Warning: This Article May Contain Spoilers


Trinity“It’s already over.”  

These words, which were the final utterance of the Trinity Killer (John Lithgow) at the end of Dexter’s fourth season, will resonate as either ironic criticism or despondent mourning for the fans of one of television’s most phenomenal series, depending on their experience of Sunday’s impacting series finale. Some had felt the series had pushed past its expiration date, while others argued such an attitude to as merely self-fulfilling prophecy.

Murmurs and misanthropic grumbling about a lackluster and over-reaching final season began long before its June 30 premier.  In late 2011, when Showtime announced its mega-hit series Dexter  had been contracted for not just a seventh but also an eighth season, it caused jitters of gloom as much as glee among the Dexter fan base, which had surpassed the two-million milestone.

Some felt the show’s creative depth had bled out shortly after Rita was found in her bathtub, believing two more seasons would ultimately suffocate the show’s creative brilliance, tarnishing the prestige of its 144 awards and nominations, while deflating the enthusiasm felt by its millions of fans.


“Tick, tick, tick, that’s the sound of your life running out.”

-Jordan Chase (Jonny Lee Miller)

Midway through this year’s eighth and final season, Dexter had lost 23% of its viewership, suggesting the show had indeed run out of air before going off it.  The official ratings of Sunday’s 96th and final episode remain announced at the time of this writing, but the 2.4 million viewers attracted by September 15th’s second-to-last episode indicated the Dark Defender fought tirelessly and successfully in its creative effort to captivate our attention and conflict our moral opinions.  [Update: Hollywood sources say the finale made TV history with a record-breaking 2.8 million viewers

The Dark Defender

Ultimately, few would disagree the show had failed to accomplished its goal:  to solicit our sympathy for a serial killer, to conflate the virtuous and the vicious, and to shine a light on the moral grey areas of human nature.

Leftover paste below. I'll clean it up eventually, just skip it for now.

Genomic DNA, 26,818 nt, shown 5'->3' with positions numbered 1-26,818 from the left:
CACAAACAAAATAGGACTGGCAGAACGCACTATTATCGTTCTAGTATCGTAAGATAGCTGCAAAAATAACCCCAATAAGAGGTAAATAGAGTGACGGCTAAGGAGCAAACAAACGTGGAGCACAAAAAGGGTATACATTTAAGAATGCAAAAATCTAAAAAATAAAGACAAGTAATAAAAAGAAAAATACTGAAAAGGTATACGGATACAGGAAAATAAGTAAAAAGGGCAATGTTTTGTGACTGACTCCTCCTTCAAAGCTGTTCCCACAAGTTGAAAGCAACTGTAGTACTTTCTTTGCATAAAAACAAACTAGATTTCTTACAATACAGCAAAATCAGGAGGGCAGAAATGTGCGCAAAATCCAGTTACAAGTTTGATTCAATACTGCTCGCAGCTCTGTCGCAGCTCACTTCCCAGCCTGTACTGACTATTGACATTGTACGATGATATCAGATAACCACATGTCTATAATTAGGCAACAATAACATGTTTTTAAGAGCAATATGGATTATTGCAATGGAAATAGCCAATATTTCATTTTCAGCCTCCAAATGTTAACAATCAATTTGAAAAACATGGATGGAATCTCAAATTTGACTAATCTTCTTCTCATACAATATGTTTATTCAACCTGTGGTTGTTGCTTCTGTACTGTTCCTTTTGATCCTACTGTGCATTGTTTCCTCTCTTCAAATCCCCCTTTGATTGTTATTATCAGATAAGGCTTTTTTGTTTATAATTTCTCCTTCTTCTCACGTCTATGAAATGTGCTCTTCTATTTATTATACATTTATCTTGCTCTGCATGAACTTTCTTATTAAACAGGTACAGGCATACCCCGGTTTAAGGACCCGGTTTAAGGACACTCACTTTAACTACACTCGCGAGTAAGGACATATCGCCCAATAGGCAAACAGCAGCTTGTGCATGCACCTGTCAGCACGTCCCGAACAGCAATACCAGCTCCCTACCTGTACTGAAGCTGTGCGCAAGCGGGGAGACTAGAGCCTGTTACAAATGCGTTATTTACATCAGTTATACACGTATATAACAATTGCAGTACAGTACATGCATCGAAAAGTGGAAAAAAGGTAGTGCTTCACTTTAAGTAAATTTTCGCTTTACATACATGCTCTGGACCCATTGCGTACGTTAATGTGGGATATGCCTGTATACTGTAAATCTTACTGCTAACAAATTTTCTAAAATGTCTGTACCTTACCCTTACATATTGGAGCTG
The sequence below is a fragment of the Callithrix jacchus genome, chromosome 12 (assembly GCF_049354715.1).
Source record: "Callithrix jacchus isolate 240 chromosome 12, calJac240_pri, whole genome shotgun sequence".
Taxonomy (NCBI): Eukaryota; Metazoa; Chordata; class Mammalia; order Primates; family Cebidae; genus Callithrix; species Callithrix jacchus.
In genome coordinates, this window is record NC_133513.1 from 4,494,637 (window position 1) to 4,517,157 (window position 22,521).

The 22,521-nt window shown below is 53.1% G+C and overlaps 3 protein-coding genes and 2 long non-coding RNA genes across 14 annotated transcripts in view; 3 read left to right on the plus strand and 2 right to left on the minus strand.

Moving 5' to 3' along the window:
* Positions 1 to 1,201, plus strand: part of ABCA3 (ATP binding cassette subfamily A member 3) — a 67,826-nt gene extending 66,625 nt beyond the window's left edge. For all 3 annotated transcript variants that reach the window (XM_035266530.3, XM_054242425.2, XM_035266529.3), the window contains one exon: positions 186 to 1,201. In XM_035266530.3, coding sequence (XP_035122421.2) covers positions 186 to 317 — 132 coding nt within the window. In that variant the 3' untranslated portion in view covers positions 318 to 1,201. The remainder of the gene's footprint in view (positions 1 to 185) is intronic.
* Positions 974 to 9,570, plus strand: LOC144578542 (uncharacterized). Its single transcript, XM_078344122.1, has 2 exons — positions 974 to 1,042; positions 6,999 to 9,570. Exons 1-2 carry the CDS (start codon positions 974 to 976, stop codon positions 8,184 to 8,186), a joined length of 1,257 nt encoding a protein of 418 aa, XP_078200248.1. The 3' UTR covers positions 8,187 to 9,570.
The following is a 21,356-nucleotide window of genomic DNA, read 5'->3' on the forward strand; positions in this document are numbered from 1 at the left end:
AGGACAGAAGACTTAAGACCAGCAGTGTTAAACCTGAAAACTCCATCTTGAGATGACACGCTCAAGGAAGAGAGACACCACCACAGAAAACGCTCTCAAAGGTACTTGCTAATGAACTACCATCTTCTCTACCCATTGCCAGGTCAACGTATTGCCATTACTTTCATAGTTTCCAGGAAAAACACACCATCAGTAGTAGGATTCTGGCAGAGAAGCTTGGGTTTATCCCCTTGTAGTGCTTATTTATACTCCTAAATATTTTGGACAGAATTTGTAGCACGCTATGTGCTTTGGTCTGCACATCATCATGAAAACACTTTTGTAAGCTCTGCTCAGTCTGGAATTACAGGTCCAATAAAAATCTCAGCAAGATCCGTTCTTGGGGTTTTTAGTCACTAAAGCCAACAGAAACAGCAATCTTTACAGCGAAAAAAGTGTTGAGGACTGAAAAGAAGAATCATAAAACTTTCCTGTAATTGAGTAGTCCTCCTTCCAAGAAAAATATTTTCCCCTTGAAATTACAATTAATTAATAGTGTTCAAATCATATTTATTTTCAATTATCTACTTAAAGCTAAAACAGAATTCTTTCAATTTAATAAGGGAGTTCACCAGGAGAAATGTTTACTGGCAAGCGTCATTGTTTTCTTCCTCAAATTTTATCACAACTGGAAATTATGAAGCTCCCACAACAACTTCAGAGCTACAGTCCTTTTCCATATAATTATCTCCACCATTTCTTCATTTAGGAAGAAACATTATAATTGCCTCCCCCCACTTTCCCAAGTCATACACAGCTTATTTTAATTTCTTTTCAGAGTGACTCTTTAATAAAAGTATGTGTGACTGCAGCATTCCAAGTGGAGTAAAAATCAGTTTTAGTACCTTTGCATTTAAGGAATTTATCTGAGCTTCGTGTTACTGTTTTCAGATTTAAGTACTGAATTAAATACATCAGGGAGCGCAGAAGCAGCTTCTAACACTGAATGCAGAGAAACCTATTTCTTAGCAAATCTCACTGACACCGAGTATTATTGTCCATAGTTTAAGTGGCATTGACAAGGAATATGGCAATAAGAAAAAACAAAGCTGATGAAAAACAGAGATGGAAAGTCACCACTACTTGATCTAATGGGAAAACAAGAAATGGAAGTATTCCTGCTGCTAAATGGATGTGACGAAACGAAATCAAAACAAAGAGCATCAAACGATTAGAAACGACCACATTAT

Ordinarily, psychopathic killers aren’t the sort of people you miss, and their killing usually overshadows the rest of their personality.  Dexter flipped that convention upside down, and this was no doubt a component of the show’s incredible success.

In its second season, Dexter Morgan (Michael C. Hall) generated more outrage indulging an adulterous affair with the eccentric and accented Lila Tournay (Jaime Murray) than he did with the high-voltage pleasure surging through the handle of his blade as it was plunged through the chests of his victims.

“You can’t be a killer and a hero.  It doesn’t work that way.”

-Rudy Cooper, aka Brian Moser, (Christian Carmago)

Leading up to Sunday’s finale, the whirlwind of speculation was more intense than the beginning of this year’s unusually placid hurricane season, and this intensity is likely to make landfall as a stormy debate thundering through the entertainment world.  What some may see as the show’s triumph, others may see as its falling flat.

In the final frames, we’re shown a lonely, bearded, blue collar Dexter Morgan, a self-vanished monster with a weathered soul, finally accepting the burden of his sins.   The final body to be thrown from Dexter’s boat, a powerfully poetic end to what Dexter himself described as “a trail of blood and guts”, was a poignant illustration of a unique darkness and anguish few of us will ever know.  

“I have to protect them.  From me.”

– Dexter Morgan

Our final glimpse into the eyes of one of televisions’ most captivating characters distilled the potency of the show’s central idea: even the most pitch-black of shadows are instantly dispelled by the light of our own good nature.  This idea and its moral ramifications raises a gripping question: is the fastidious-yet-menacing bladed ritual of Dexter’s plastic-wrapped judicial desistance a fate unquestionably deserved by some, or is true that redemption itself has no desistance, and that there are none who are truly unredeemable?  

All such philosophical analysis aside, it’s safe to say that yesterday’s conclusion left us al feeling stranded. Whether its stranded by an outcome that didn’t live up to your expectations, or stranded by the conclusion of one the most beloved and complex characters in TV history, the vacuum left behind by the conclusion of the Dexter phenomenon is likely is perhaps as poignant as the series itself.

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